|Watch a demo video
KTracker will provide a versatile interface between the Kinect and many physics experiments commonly conducted in the classroom. It will also provide natural user interfaces for students to control the software for data collection, analysis, and task management. For example, the data collector will automatically pause while the Kinect detects that the experimenter is adjusting the apparatus to create a new experimental condition (during which the data collection should be suspected). Or the user can "wave" to the Kinect to instruct the software to invoke a procedure. In this way, the user will not need to switch hands between the apparatus and the keyboard or mouse of the computer (this "hand-switching" scene seems familiar to the experimentalists reading this post, huh?). The Kinect sensor has the capacity to recognize both gestures of the experimenter and motions of the subject, making it an ideal device for carrying out performance assessment based on motor skill analysis.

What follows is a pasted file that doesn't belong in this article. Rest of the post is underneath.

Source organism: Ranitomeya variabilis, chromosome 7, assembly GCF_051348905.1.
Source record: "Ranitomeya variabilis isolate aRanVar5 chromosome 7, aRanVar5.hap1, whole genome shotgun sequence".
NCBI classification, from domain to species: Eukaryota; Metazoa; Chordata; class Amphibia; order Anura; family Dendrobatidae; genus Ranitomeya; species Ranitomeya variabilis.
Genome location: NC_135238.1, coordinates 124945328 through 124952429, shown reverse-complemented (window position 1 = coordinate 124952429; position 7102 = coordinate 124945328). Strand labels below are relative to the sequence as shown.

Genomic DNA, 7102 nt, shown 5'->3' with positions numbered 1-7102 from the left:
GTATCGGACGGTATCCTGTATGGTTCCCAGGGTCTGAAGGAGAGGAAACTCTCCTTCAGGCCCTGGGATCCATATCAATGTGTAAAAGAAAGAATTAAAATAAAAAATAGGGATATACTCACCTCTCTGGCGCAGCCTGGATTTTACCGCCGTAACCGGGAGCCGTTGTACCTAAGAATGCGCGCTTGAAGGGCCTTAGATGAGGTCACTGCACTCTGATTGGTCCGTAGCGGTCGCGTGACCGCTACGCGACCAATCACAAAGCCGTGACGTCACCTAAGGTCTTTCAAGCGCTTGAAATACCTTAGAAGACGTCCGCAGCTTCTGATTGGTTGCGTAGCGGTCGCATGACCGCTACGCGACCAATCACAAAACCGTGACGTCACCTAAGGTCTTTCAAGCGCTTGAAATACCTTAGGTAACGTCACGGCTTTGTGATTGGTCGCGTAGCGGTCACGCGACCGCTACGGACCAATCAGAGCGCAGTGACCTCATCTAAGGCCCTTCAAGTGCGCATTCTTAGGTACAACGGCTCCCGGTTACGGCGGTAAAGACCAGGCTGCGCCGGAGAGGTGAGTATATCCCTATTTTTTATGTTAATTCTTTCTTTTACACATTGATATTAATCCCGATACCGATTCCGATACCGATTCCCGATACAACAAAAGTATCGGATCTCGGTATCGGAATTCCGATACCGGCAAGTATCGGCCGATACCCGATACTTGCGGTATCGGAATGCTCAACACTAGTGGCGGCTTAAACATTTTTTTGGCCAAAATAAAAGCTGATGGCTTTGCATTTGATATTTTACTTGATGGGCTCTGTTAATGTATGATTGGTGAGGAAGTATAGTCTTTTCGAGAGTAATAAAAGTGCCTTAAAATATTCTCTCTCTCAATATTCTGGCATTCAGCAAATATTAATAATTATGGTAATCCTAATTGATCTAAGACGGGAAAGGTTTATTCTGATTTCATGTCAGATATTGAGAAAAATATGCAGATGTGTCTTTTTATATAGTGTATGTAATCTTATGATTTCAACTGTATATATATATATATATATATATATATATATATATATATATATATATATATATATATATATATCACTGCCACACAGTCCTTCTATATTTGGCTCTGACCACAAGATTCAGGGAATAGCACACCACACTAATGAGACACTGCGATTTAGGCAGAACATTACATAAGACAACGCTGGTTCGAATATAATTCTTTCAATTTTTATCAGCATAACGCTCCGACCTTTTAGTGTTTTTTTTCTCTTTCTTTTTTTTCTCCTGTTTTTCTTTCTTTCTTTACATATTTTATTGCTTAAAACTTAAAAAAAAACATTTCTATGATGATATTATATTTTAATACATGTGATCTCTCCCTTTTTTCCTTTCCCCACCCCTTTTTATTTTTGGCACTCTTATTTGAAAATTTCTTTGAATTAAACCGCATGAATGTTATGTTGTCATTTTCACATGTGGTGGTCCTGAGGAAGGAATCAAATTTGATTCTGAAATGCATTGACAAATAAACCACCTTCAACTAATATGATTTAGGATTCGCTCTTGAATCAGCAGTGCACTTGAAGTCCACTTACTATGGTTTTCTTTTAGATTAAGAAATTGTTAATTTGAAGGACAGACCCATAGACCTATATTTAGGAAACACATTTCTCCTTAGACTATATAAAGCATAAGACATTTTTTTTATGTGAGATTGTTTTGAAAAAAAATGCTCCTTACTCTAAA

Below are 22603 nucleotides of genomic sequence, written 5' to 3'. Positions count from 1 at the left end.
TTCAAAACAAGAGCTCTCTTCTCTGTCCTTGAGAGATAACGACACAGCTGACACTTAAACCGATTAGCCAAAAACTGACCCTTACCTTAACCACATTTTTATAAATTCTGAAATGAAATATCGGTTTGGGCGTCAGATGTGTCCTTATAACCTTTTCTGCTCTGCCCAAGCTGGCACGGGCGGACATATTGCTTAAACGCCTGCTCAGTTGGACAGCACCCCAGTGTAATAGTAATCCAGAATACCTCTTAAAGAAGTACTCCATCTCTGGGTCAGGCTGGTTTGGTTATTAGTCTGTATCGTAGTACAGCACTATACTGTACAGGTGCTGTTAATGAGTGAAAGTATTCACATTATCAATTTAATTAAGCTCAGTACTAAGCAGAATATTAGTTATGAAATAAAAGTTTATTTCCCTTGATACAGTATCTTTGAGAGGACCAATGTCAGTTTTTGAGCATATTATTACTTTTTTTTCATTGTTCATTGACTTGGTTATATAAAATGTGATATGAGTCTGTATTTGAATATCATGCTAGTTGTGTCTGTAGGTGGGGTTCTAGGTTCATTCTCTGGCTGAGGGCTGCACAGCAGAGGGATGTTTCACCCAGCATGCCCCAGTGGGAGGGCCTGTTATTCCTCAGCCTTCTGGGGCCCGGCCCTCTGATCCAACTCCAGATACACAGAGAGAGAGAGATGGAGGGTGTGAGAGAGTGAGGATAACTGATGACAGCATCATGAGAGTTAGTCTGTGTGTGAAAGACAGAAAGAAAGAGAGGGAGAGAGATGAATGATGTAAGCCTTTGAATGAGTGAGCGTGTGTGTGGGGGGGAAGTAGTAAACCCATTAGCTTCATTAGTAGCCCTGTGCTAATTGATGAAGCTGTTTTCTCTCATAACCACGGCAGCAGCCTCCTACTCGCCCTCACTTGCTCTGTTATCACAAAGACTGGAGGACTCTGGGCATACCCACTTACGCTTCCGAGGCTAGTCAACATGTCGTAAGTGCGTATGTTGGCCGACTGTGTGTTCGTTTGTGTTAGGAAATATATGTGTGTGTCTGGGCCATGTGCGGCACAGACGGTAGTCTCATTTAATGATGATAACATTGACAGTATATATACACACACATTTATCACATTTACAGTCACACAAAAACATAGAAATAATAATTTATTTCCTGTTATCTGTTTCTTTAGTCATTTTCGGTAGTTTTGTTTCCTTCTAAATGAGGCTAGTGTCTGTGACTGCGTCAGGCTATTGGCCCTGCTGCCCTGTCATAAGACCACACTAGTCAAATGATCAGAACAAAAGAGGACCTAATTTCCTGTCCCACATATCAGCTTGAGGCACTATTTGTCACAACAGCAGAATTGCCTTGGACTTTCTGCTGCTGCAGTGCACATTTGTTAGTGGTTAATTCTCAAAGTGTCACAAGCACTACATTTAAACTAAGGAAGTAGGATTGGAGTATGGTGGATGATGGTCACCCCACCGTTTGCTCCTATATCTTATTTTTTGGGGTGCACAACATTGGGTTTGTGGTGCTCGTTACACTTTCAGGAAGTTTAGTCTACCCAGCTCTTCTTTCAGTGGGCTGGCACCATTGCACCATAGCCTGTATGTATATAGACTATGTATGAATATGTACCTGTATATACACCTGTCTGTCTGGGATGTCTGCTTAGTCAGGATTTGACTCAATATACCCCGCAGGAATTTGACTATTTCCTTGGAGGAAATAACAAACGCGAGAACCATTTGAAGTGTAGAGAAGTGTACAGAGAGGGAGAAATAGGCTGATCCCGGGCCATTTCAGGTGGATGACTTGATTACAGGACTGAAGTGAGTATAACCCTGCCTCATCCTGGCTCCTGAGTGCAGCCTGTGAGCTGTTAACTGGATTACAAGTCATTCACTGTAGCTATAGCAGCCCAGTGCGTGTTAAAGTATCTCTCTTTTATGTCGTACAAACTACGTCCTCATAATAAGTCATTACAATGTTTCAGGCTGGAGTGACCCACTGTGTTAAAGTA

KTracker is not a post-processing tool. It is not based on video analysis. Thanks to the high performance infrared-based depth camera built in the Kinect, KTracker is capable of doing motion tracking and kinematic analysis in real time. This is very important as it helps to accelerate the data analysis process and contributes to enhancing the interactivity of laboratory experiments.
KTracker will also integrate a popular physics engine, Box2D, to support simulation fitting. For example, the user can design a computer model of the pendulum shown in the above video and adjust the parameters so that its motion will fit what the camera is showing--all in real time. Like the graph demonstrated in the above video, the entire Box2D will be placed in a translucent pane on top of the camera view, making it easy for the user to align the simulation view and the experiment view.
KTracker will soon be available for download on our websites. We will keep you posted.